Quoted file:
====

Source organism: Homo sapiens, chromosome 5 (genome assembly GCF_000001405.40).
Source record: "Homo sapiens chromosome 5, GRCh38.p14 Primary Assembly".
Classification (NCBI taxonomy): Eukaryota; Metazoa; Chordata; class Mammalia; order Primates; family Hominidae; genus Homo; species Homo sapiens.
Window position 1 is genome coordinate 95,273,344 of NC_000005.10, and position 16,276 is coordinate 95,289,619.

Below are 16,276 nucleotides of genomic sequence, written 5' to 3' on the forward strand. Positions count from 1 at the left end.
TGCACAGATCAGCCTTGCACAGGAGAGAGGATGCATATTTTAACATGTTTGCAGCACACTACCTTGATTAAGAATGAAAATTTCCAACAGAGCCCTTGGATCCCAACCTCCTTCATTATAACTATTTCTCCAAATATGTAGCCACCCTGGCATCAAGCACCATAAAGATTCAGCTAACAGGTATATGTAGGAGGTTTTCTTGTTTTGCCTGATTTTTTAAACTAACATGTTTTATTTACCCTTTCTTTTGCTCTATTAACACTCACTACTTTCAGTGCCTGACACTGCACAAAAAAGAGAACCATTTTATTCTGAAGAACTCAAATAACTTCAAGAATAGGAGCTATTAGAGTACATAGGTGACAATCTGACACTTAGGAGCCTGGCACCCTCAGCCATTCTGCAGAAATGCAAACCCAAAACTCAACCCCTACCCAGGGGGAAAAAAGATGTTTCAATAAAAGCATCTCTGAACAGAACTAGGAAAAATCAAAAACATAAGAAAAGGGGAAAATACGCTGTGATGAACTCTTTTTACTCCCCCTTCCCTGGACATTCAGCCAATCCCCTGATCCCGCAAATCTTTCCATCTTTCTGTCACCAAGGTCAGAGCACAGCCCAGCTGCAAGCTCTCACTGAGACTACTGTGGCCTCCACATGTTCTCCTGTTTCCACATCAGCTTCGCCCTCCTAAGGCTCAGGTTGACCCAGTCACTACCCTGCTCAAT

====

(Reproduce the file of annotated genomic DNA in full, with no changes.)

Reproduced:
Source organism: Homo sapiens, chromosome 5 (genome assembly GCF_000001405.40).
Source record: "Homo sapiens chromosome 5, GRCh38.p14 Primary Assembly".
Classification (NCBI taxonomy): Eukaryota; Metazoa; Chordata; class Mammalia; order Primates; family Hominidae; genus Homo; species Homo sapiens.
Window position 1 is genome coordinate 95,273,344 of NC_000005.10, and position 16,276 is coordinate 95,289,619.

Below are 16,276 nucleotides of genomic sequence, written 5' to 3' on the forward strand. Positions count from 1 at the left end.
TGCACAGATCAGCCTTGCACAGGAGAGAGGATGCATATTTTAACATGTTTGCAGCACACTACCTTGATTAAGAATGAAAATTTCCAACAGAGCCCTTGGATCCCAACCTCCTTCATTATAACTATTTCTCCAAATATGTAGCCACCCTGGCATCAAGCACCATAAAGATTCAGCTAACAGGTATATGTAGGAGGTTTTCTTGTTTTGCCTGATTTTTTAAACTAACATGTTTTATTTACCCTTTCTTTTGCTCTATTAACACTCACTACTTTCAGTGCCTGACACTGCACAAAAAAGAGAACCATTTTATTCTGAAGAACTCAAATAACTTCAAGAATAGGAGCTATTAGAGTACATAGGTGACAATCTGACACTTAGGAGCCTGGCACCCTCAGCCATTCTGCAGAAATGCAAACCCAAAACTCAACCCCTACCCAGGGGGAAAAAAGATGTTTCAATAAAAGCATCTCTGAACAGAACTAGGAAAAATCAAAAACATAAGAAAAGGGGAAAATACGCTGTGATGAACTCTTTTTACTCCCCCTTCCCTGGACATTCAGCCAATCCCCTGATCCCGCAAATCTTTCCATCTTTCTGTCACCAAGGTCAGAGCACAGCCCAGCTGCAAGCTCTCACTGAGACTACTGTGGCCTCCACATGTTCTCCTGTTTCCACATCAGCTTCGCCCTCCTAAGGCTCAGGTTGACCCAGTCACTACCCTGCTCAAT